We went to a movie—a double feature, M*A*S*H and Patton—and began to kiss as though we thought to resuscitate each other. I reached under her blouse but hit iron.

“What is this,” I said, “whalebone?”

“Shut up and get back to business,” she said and planted her mouth over mine.

“I’ve heard of lifting and separating,” I said, “but this is armor.” Her tongue was in my mouth, dueling with my own, and whatever sense I might have made was lost.

We carried on like this for the rest of the fall, locked up for hours with no sense of time’s passage. In the back rows of theaters and in the backseat of her mother’s car, Mia, all underwire and body suits, yet her tongue was so busy, her mouth so voracious I believed we were having sex.

She held my hand in the halls and peeled my oranges at lunchtime. She came to every game, so she could kiss my bruises afterwards. This even though we played in terrible, out- of-the-way places, desert schools with lousy fields and bad locker rooms. You always knew you were in for it, the moment you set your gear down. The benches were scarred by fifty years’ worth of initials, while the air was steeped in the sour ferment of sweat. There would be the plip-plop of water dripping somewhere. The teams we played were terrible as well, Air Force brats and oil worker bastards, migrant riffraff of the lunar landscape. Tough kids who did not know how to play the game except to step on your hand and knee your crotch in pileups. But there was Mia, in a position learned from her sister—sneering at the cheerleaders from the top row of the bleachers, huddled in a red parka as bright as flame. Which matched her cheeks in the wind-whipped desert chill. With her watching, I stopped throwing up in the locker room beforehand, no matter how I forced myself, fingers down my throat, such was the ritual.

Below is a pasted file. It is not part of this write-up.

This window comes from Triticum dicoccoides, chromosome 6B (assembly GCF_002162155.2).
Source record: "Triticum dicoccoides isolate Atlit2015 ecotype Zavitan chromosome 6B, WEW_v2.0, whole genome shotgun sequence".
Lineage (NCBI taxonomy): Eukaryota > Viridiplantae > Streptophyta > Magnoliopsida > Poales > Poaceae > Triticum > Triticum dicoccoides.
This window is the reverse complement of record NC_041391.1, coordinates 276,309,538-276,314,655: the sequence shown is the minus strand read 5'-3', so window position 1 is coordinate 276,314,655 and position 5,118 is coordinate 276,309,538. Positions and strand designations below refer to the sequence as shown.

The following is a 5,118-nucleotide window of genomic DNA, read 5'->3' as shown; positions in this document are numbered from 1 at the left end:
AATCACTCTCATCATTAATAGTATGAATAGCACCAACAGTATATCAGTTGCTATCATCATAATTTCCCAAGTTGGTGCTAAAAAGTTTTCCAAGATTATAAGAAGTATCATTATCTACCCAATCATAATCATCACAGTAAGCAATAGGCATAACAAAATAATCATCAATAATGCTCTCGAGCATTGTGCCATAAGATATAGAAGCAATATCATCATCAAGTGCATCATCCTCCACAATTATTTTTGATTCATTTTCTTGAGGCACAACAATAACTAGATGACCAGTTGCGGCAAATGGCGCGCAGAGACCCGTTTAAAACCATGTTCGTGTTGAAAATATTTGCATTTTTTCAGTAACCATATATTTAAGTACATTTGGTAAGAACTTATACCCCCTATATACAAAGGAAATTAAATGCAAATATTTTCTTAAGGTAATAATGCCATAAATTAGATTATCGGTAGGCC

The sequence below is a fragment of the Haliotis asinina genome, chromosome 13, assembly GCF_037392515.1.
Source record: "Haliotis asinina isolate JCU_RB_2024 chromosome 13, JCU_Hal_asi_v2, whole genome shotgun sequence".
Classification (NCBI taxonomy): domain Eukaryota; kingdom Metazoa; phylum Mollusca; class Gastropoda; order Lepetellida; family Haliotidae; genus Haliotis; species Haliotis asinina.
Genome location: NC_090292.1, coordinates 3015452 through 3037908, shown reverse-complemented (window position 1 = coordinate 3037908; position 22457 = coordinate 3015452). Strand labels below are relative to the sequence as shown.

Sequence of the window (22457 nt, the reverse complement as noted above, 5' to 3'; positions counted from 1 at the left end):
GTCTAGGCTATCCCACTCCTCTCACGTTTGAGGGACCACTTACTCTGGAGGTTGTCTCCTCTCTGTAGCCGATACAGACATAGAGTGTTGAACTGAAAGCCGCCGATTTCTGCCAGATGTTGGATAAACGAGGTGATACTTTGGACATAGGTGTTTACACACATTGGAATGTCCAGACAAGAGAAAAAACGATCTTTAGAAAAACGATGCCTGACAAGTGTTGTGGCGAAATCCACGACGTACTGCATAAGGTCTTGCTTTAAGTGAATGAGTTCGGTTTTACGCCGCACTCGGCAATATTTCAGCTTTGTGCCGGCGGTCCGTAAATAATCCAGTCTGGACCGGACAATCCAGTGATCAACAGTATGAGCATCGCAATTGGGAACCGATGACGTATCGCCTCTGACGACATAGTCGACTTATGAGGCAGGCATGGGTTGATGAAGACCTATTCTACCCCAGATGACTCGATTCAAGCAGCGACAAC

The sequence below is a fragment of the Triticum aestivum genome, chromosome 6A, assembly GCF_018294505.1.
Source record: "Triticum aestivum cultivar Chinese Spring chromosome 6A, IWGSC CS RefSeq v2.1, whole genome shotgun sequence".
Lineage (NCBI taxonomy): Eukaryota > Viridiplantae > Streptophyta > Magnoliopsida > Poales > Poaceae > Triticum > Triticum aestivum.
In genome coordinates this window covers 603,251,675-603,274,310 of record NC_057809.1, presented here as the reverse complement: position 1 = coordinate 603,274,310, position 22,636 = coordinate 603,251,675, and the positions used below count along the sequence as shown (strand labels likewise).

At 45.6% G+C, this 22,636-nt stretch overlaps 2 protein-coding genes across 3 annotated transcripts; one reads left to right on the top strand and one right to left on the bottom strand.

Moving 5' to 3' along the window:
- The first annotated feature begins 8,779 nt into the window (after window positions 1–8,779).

One night, though, we were snakebit. We marched down the field and fumbled on the five. We stopped them for no gain, tweet!, ten-yard penalty and a first down. The whole night like that, over and over again, a bad dream. In the second quarter, our tailback broke his ankle so badly that his foot was dangling by a thread, sickening to see: when they picked him up off the ground, they did so one part at a time. And with a minute to go in the third our tight end, who was also our punter, took a shot to the head. So, on fourth down, when he should have been ready to take the long snap from center, he was wandering the other team’s sidelines and asking for bus fare. Georgie looked back between his legs, stood up, and turned to me. “Where’d he go?” he said. “I’m looking backward and there’s nothing but end zone.”

“He might have gone home,” I said. “If he’s smart, that is. This night is a wash.”